Most common surgical condition encountered by primary physicians, with 1.6 million diagnosed annually.
One of the most common surgical procedures performed in the U.S. with almost a million operations occurring each year.
Lifetime risk of a groin hernia ranges from 27% for men to 3% for women with a distribution bimodally at the extremes of life.
Following repair 10% have a hematoma or wound infection complications.
Surgeons are taught that inguinal hernias should be repaired at the time of diagnosis, even if the patient is asymptomatic to prevent strangulation.
Recent study of 720 men comparing watchful waiting or standard open tension free repair with mesh in patients with minimally symptomatic disease revealed that at 2 years watchful waiting is a reasonable approach.
In the above study at two years after randomization similar numbers of patients in a watchful waiting group or in a surgical repair group had pain that limited activities and physical functions were similar.
Surgical correction of inguinal hernias is currently not recommended in minimally symptomatic hernias.
Watchful waiting is advised in minimally symptomatic hernias due to the risk of post herniorraphy pain syndrome.
Groin hernia encompasses three types: indirect inguinal, direct inguinal, and femoral.
It is difficult to determine which type of groin hernia is present prior to surgery.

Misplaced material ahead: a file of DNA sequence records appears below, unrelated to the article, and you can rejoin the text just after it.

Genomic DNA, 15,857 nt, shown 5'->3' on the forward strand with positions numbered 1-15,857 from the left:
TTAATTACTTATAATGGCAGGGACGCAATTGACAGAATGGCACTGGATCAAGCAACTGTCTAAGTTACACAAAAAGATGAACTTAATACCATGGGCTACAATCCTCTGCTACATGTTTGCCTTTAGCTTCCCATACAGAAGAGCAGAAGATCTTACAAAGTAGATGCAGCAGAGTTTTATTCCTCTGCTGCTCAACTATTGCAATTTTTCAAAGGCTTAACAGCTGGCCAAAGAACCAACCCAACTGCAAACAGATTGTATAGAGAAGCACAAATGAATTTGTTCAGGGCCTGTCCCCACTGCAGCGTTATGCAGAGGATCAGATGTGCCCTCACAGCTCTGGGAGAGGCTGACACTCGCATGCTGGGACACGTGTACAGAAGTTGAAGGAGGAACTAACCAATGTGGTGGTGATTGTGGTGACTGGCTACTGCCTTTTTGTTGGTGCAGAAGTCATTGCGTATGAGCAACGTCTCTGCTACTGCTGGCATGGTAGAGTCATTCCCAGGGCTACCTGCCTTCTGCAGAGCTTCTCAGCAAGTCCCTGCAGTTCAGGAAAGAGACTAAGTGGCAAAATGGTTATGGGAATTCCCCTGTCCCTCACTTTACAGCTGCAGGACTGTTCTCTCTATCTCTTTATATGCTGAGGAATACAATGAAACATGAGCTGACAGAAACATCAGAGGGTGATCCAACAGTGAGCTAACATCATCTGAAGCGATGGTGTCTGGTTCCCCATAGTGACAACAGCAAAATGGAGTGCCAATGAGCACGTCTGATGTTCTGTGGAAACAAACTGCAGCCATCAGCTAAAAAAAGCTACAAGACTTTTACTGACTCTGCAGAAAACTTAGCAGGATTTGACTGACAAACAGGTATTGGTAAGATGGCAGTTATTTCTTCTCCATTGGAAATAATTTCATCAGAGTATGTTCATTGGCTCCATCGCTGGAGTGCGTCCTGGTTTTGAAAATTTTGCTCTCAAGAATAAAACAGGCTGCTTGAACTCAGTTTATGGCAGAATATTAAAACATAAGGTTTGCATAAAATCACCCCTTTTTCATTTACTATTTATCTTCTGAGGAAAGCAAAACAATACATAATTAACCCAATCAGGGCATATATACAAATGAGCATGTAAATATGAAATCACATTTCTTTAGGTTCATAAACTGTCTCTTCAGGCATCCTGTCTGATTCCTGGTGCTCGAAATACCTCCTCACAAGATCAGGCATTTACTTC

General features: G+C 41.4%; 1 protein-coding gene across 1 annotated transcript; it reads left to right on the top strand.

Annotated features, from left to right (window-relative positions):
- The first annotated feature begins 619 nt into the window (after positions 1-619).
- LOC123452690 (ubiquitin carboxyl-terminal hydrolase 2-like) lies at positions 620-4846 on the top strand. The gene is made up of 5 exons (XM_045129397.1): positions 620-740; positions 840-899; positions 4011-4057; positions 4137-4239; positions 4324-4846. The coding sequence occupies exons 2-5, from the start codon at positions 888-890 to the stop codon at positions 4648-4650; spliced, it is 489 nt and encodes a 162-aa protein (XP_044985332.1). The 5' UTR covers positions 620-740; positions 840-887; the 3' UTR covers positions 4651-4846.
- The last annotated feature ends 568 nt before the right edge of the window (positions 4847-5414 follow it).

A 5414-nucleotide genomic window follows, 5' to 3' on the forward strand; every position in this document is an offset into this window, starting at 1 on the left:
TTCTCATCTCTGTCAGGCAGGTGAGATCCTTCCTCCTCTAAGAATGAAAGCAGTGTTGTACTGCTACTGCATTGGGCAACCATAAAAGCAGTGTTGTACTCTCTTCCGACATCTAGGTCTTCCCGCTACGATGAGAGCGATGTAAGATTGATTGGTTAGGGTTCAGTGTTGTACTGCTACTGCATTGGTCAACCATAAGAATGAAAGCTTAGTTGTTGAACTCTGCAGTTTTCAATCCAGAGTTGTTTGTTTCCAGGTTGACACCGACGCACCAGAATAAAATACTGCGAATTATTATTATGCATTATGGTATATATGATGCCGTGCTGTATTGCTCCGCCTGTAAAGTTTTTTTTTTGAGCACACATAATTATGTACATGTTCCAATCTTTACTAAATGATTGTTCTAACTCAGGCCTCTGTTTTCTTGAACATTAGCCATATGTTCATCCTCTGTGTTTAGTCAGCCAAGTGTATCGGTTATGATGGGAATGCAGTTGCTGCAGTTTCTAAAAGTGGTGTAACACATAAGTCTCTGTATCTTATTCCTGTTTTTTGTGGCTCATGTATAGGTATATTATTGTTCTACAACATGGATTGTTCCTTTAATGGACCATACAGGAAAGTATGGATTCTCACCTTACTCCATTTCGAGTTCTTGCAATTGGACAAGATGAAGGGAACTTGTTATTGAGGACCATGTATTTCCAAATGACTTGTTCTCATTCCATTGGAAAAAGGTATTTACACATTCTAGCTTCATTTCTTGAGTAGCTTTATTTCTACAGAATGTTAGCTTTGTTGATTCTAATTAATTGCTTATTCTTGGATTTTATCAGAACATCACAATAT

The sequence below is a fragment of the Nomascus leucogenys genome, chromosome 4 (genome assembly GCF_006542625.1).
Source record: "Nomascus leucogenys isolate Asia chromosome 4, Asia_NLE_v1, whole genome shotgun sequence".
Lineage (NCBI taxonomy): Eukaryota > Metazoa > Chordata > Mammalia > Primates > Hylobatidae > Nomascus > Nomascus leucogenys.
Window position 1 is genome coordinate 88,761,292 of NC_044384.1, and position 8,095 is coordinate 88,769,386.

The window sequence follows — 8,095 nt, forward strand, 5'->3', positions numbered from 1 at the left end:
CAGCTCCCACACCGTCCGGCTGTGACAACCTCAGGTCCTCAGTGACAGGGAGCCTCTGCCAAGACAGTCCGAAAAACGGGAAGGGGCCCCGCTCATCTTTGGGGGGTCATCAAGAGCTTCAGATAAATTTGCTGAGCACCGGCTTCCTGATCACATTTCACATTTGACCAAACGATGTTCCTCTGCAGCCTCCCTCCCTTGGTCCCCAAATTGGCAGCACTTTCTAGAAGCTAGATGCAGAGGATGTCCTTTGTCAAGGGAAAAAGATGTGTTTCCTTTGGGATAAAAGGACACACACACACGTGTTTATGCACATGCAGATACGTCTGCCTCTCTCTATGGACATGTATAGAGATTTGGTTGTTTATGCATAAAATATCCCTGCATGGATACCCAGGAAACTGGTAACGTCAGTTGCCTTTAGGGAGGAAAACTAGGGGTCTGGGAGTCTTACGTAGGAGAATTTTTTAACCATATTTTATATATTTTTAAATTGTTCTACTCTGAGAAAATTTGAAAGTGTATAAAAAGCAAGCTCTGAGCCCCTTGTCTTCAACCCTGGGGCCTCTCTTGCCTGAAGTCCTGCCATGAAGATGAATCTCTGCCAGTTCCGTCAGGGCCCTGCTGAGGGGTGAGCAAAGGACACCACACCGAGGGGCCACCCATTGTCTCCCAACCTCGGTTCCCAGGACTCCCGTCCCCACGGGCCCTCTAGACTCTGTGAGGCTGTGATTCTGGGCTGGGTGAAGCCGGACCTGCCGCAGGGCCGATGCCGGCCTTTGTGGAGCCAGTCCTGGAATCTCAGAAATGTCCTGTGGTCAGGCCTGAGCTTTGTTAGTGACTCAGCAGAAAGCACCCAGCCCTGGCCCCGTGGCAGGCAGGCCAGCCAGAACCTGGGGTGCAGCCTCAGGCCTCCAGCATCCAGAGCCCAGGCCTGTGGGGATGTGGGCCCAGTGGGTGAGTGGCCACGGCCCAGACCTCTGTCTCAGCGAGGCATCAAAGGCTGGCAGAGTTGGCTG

Operative repair is similar for three types of groin hernias.
Surgery is commonly performed as outpatient surgery.
Surgical options include: open repair, laparoscopic repair, use of mesh, and type of anesthesia.
There are various surgical strategies which may be considered in the planning of inguinal hernia repair. These include the consideration of mesh use (e.g. synthetic or biologic), open repair, use of laparoscopy, type of anesthesia (general or local), appropriateness of bilateral repair, etc.
Minimal surgery includes laparoscopic and robotic repairs.
Preventing constipation is important postoperatively.
In a VA database the mean age of patients having hernia emergencies was 77 years with a death rate after repair of only 2.2% and a low accident rate of 1.8 per 1000 patients also indicates det
Gangrenous strangulation associated with mortality about 10 times compared to elective inguinal herniorrhaphy.
Mortality of herniorrhaphy without obstruction 0.005% and with obstruction 0.04%.
11-30% of patients experience chronic groin pain for 1-2 years following surgery.
Following repair one third will have groin or testicular pain or numbness in the inguinal or upper thigh region at one year.
The cause of pain is unknown but may be related to nerve injury or nerve entrapment, scar tissue formation, or reaction to the prosthetic material.